VIP scores (Figure 7D) were used to identify metabolites that most contributed for distinguishing between control and inoculated plants of the same age. The top 10 VIPs from each comparison were fragmented leading to the identification of 25 metabolites from positive ionization and 6 from negative ionization. One metabolite was detected in both ionization methods among the VIPs (Figure 8, Supporting Informations Files S2, S3).
Figure 8. Metabolites of sugarcane shoot apical meristem region identified in LC-ESI-MS/MS analysis. ACD/Labs software was used to theoretical fragmentation of structures from Metlin database (https://metlin.scripps.edu/index.php). Green filled squares represent metabolites detected only in control samples; red filled squares represent metabolites identified only in infected samples.
In early infection (5 DAI), pratensin B, ax-4′-hydroxy-3′-methoxymaysin, quercetin 3-(2-caffeoylsophoroside) 7-glucoside and a metabolite with fragmentation pattern similar to the antifungal compound Sch59884 were detected only in the infected plants, indicating the activation of defense responses. However, the other metabolites were detected only in control samples, for example, 5-oxoavermectin, 2-methylhexanoyl-CoA and 8-azaadenosine. Similarly, the metabolites related to maysin, such as 3′-O-methylderhamnosylmaysin and derhamnosylmaysin were detected only in control samples at 5, 65, and 100 and 5, 100, and 120 days of plant growth, respectively (Figure 8).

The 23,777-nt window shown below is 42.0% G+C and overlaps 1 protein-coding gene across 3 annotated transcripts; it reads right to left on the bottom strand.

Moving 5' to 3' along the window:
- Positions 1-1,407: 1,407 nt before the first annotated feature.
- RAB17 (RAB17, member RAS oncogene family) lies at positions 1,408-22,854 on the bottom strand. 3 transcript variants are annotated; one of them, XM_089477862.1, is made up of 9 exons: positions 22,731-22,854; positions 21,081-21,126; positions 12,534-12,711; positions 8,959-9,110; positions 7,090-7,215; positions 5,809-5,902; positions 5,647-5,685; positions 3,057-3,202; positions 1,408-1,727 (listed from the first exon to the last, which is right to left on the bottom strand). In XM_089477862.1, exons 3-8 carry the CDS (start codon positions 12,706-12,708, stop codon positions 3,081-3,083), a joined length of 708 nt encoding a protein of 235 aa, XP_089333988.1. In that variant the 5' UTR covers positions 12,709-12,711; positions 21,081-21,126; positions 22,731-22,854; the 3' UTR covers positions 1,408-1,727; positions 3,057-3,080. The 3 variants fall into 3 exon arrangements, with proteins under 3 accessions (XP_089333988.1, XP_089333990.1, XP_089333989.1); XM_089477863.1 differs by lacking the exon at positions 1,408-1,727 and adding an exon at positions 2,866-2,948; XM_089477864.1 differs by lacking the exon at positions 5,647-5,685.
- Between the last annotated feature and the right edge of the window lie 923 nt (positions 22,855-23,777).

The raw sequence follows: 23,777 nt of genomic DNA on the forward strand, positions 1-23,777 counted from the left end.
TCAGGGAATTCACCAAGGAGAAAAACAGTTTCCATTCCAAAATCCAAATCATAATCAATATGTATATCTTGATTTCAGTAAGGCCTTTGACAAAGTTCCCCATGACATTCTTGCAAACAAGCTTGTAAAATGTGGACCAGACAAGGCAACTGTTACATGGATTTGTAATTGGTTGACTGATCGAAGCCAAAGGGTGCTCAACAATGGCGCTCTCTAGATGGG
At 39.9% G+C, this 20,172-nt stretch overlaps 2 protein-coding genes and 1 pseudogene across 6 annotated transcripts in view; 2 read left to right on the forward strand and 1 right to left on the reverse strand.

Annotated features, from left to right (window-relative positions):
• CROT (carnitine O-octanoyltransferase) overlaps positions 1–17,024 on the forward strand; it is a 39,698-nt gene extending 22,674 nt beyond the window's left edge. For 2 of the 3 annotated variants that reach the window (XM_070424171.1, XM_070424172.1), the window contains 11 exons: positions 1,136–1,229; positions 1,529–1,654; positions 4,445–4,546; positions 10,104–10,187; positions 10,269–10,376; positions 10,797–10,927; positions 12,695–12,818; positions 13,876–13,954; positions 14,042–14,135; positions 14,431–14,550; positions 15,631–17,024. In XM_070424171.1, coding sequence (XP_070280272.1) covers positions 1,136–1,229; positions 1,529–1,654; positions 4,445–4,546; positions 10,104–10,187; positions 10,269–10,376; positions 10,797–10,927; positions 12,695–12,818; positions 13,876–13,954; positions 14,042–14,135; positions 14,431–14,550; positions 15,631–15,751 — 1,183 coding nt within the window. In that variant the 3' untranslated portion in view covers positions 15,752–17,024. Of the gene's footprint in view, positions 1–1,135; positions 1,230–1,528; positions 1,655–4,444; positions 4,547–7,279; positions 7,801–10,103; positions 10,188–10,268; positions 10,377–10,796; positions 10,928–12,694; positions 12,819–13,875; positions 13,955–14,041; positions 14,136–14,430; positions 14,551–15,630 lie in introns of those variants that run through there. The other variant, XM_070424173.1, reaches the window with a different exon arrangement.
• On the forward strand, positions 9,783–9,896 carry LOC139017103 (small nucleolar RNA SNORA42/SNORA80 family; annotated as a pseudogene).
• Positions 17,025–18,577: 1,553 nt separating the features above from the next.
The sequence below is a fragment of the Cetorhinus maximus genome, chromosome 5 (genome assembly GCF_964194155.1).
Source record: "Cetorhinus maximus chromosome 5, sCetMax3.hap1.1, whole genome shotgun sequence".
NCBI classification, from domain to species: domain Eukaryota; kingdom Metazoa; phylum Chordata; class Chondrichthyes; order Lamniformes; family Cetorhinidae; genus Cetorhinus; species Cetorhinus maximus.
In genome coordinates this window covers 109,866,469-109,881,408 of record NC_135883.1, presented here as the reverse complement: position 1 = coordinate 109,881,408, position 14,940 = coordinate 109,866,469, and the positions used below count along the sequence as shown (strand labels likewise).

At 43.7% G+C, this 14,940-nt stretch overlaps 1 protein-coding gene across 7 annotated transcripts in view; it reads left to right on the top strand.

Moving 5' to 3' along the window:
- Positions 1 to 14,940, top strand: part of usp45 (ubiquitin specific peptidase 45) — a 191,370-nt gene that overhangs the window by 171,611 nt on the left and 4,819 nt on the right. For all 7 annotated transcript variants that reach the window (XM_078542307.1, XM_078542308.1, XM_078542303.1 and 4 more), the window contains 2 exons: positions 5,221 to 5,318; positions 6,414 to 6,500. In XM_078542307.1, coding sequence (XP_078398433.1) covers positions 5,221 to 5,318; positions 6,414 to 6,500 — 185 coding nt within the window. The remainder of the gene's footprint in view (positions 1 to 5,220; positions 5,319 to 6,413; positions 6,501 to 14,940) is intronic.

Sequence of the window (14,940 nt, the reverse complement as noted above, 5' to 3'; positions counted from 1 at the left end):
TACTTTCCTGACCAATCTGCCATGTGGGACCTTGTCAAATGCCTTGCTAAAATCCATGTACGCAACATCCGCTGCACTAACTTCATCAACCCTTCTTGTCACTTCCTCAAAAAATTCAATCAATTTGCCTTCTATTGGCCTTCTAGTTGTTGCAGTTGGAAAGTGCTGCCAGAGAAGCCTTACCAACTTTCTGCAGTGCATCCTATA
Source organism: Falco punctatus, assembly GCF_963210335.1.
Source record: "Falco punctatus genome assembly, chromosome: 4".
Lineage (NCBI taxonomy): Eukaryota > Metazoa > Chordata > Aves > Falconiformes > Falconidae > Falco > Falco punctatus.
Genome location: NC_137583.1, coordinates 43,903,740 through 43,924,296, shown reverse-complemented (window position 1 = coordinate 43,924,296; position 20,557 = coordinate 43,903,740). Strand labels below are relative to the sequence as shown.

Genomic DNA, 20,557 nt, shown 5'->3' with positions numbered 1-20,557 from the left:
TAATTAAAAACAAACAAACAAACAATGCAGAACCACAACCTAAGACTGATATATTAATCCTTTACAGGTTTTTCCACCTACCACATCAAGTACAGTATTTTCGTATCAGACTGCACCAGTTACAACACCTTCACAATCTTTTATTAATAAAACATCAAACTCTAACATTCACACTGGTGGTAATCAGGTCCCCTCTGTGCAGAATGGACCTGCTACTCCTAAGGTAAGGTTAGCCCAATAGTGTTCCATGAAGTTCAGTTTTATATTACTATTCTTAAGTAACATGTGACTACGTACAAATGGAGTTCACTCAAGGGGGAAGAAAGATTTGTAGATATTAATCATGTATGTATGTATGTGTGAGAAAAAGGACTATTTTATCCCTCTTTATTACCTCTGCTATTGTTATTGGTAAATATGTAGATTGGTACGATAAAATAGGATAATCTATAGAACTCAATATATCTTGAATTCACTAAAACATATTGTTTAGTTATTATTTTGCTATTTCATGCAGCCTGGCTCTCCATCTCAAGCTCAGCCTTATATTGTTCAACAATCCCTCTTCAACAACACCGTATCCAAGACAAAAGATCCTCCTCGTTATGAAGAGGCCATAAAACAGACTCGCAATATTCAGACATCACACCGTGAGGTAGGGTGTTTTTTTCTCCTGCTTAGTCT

The metabolites corresponding to m/z 392.1120, 432.1012, 410.1267, and 409.1102 were detected only in infected plants at 65, 100, and 120 DAI. One of them had a fragmentation pattern similar to Fusarin C, a fungal origin metabolite classified as a mycotoxin. Two other identified metabolites (m/z 671.1332–R-Skyrin 2-xyloside, and m/z 453.1112–urdamycione B) were detected only in control samples at 65, 100, and 120 days of plant growth. After whip emission, the other metabolites were detected only in control samples, including glycero-3-phospho-(1′-myo-inositol), heliocide and primflaside (Figure 8).
Metabolomics is recognized as a powerful tool to describe plant responses to several stimuli. Integration of GC-TOF-MS and LC-ESI-MS/MS complementary tools allowed us to identify a set of metabolites involved in several aspects of plant growth and signaling in the meristem of smutted plants. These metabolic responses were initiated shortly after inoculation and continued past whip emission.